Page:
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This disorder is characterized by the development of emotional or behavioral disturbances in response to identifiable stressors. The most common stressors are: death in the family, loss of a job, problems at work, divorce, relocation, or health issues. The distress people experience as a result of exposure to these stressors is more excessive than that which would be expected. As a result, there is significant impairment in social or occupational functioning.

Emotions involved in this disorder range from persistant rage and anger, to depression, anxiety, fear, shame, and guilt. The behavioral disturbances may include: social isolation, physical complaints, academic inhibition, antisocial behavior (i.e. stealing and vandalism), reckless driving, fighting, truancy, and defaulting on legal responsibilities. These emotional and physical symptoms usually occur within 3 months of the onset of the stressor. Once the stressors have subsided, the symptoms are expected to cease within six months.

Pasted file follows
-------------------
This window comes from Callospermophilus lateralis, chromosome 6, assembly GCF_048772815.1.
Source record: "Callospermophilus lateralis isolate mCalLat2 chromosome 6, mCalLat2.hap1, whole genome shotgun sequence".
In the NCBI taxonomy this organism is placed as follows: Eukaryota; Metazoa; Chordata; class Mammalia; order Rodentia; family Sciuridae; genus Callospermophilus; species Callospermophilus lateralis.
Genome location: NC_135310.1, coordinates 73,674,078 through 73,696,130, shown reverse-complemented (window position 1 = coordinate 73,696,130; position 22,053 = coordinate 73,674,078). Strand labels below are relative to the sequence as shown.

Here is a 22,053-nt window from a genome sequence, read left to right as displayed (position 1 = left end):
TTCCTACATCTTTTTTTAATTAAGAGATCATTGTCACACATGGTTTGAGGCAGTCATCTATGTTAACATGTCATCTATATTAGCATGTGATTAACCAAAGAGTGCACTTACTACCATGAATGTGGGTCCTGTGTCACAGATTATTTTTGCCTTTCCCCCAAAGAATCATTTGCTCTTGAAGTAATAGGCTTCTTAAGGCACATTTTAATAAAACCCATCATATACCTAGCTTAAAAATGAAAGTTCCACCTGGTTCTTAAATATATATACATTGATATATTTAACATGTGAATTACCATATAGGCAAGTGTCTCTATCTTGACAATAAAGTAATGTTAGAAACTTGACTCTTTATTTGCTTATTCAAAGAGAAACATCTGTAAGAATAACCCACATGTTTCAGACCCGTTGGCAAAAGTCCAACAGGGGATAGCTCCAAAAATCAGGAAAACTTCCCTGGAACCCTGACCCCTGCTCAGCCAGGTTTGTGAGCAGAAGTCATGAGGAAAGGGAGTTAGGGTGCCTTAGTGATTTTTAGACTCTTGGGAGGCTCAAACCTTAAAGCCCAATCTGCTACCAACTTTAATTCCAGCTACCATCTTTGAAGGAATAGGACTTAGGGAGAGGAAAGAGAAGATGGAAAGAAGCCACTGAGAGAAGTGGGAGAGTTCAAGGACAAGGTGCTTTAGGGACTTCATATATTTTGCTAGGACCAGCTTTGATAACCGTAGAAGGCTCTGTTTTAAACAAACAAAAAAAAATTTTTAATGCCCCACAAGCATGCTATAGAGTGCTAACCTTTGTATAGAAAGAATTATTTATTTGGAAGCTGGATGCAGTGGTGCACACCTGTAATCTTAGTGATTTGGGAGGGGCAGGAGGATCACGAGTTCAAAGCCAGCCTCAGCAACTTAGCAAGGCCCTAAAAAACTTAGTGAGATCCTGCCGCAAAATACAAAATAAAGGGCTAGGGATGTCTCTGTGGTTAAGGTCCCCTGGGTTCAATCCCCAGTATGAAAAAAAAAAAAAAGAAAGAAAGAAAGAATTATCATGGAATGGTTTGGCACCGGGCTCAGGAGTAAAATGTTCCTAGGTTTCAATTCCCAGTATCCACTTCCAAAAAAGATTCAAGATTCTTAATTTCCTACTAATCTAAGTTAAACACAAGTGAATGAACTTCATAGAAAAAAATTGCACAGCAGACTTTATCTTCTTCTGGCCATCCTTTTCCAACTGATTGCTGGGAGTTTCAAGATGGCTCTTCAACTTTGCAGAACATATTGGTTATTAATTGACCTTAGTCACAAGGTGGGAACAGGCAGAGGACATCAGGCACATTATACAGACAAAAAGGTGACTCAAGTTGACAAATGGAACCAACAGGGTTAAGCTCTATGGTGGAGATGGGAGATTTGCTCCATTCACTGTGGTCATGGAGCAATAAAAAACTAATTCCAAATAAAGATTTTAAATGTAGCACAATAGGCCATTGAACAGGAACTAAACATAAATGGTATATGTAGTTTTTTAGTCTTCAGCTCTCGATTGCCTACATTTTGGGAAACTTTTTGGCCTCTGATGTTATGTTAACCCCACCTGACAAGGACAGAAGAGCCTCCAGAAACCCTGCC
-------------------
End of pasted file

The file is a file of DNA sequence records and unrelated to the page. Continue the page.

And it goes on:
Treatment of Adjustment Disorders

The treatment of adjustment disorders depends on the severity of the reaction to the stressor. If the symptoms are mild, psychotherapy and counseling are appropriate methods of treatment. If the condition is severe enough to affect daily functioning, then medications should be employed as well. The type of medications chosen would depend on the existing symptoms. Anti-depressants – for depressive symptoms, anti-anxiety and tranquilizers - for anxiety, sleeping aids - for insomnia, mood stabilizers - for manic-like behavior, anti-psychotic medications - in cases when agitation, uncontrolled anger, violence or socially inappropriate behavior is present.

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